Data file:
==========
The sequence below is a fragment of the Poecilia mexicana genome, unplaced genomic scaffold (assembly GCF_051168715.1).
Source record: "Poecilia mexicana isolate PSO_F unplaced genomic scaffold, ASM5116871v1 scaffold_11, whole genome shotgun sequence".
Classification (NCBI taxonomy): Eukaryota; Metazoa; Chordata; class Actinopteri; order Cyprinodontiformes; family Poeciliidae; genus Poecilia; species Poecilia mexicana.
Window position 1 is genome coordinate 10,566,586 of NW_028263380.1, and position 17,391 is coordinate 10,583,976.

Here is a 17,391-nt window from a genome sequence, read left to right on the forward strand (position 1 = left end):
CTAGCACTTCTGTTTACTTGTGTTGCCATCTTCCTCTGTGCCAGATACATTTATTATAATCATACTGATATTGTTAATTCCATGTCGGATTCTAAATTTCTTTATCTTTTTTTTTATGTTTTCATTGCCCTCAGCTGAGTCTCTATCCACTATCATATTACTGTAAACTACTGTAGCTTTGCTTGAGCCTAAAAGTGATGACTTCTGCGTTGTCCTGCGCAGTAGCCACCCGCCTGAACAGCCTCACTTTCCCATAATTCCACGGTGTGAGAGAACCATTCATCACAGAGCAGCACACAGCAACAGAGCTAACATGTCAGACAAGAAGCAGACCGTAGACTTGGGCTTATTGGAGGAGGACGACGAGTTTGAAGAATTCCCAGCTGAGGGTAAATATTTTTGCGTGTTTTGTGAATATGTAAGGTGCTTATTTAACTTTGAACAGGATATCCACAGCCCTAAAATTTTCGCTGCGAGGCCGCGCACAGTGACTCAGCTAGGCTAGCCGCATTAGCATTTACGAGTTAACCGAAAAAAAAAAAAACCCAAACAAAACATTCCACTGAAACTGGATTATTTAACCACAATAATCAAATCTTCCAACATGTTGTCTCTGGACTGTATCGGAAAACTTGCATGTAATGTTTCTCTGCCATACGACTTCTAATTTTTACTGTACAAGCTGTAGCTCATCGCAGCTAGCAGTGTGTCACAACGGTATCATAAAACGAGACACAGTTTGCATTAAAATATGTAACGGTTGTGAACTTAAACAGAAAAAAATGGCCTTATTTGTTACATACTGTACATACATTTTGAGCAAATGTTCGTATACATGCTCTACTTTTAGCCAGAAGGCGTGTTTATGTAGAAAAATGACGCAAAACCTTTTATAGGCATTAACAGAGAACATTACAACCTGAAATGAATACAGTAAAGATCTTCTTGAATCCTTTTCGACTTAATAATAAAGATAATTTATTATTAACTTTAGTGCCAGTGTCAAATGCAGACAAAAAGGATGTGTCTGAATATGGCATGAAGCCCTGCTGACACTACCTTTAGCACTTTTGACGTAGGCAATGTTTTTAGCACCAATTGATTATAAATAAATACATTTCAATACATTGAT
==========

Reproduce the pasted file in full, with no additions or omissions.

The sequence below is a fragment of the Poecilia mexicana genome, unplaced genomic scaffold (assembly GCF_051168715.1).
Source record: "Poecilia mexicana isolate PSO_F unplaced genomic scaffold, ASM5116871v1 scaffold_11, whole genome shotgun sequence".
Classification (NCBI taxonomy): Eukaryota; Metazoa; Chordata; class Actinopteri; order Cyprinodontiformes; family Poeciliidae; genus Poecilia; species Poecilia mexicana.
Window position 1 is genome coordinate 10,566,586 of NW_028263380.1, and position 17,391 is coordinate 10,583,976.

Here is a 17,391-nt window from a genome sequence, read left to right on the forward strand (position 1 = left end):
CTAGCACTTCTGTTTACTTGTGTTGCCATCTTCCTCTGTGCCAGATACATTTATTATAATCATACTGATATTGTTAATTCCATGTCGGATTCTAAATTTCTTTATCTTTTTTTTTATGTTTTCATTGCCCTCAGCTGAGTCTCTATCCACTATCATATTACTGTAAACTACTGTAGCTTTGCTTGAGCCTAAAAGTGATGACTTCTGCGTTGTCCTGCGCAGTAGCCACCCGCCTGAACAGCCTCACTTTCCCATAATTCCACGGTGTGAGAGAACCATTCATCACAGAGCAGCACACAGCAACAGAGCTAACATGTCAGACAAGAAGCAGACCGTAGACTTGGGCTTATTGGAGGAGGACGACGAGTTTGAAGAATTCCCAGCTGAGGGTAAATATTTTTGCGTGTTTTGTGAATATGTAAGGTGCTTATTTAACTTTGAACAGGATATCCACAGCCCTAAAATTTTCGCTGCGAGGCCGCGCACAGTGACTCAGCTAGGCTAGCCGCATTAGCATTTACGAGTTAACCGAAAAAAAAAAAAACCCAAACAAAACATTCCACTGAAACTGGATTATTTAACCACAATAATCAAATCTTCCAACATGTTGTCTCTGGACTGTATCGGAAAACTTGCATGTAATGTTTCTCTGCCATACGACTTCTAATTTTTACTGTACAAGCTGTAGCTCATCGCAGCTAGCAGTGTGTCACAACGGTATCATAAAACGAGACACAGTTTGCATTAAAATATGTAACGGTTGTGAACTTAAACAGAAAAAAATGGCCTTATTTGTTACATACTGTACATACATTTTGAGCAAATGTTCGTATACATGCTCTACTTTTAGCCAGAAGGCGTGTTTATGTAGAAAAATGACGCAAAACCTTTTATAGGCATTAACAGAGAACATTACAACCTGAAATGAATACAGTAAAGATCTTCTTGAATCCTTTTCGACTTAATAATAAAGATAATTTATTATTAACTTTAGTGCCAGTGTCAAATGCAGACAAAAAGGATGTGTCTGAATATGGCATGAAGCCCTGCTGACACTACCTTTAGCACTTTTGACGTAGGCAATGTTTTTAGCACCAATTGATTATAAATAAATACATTTCAATACATTGAT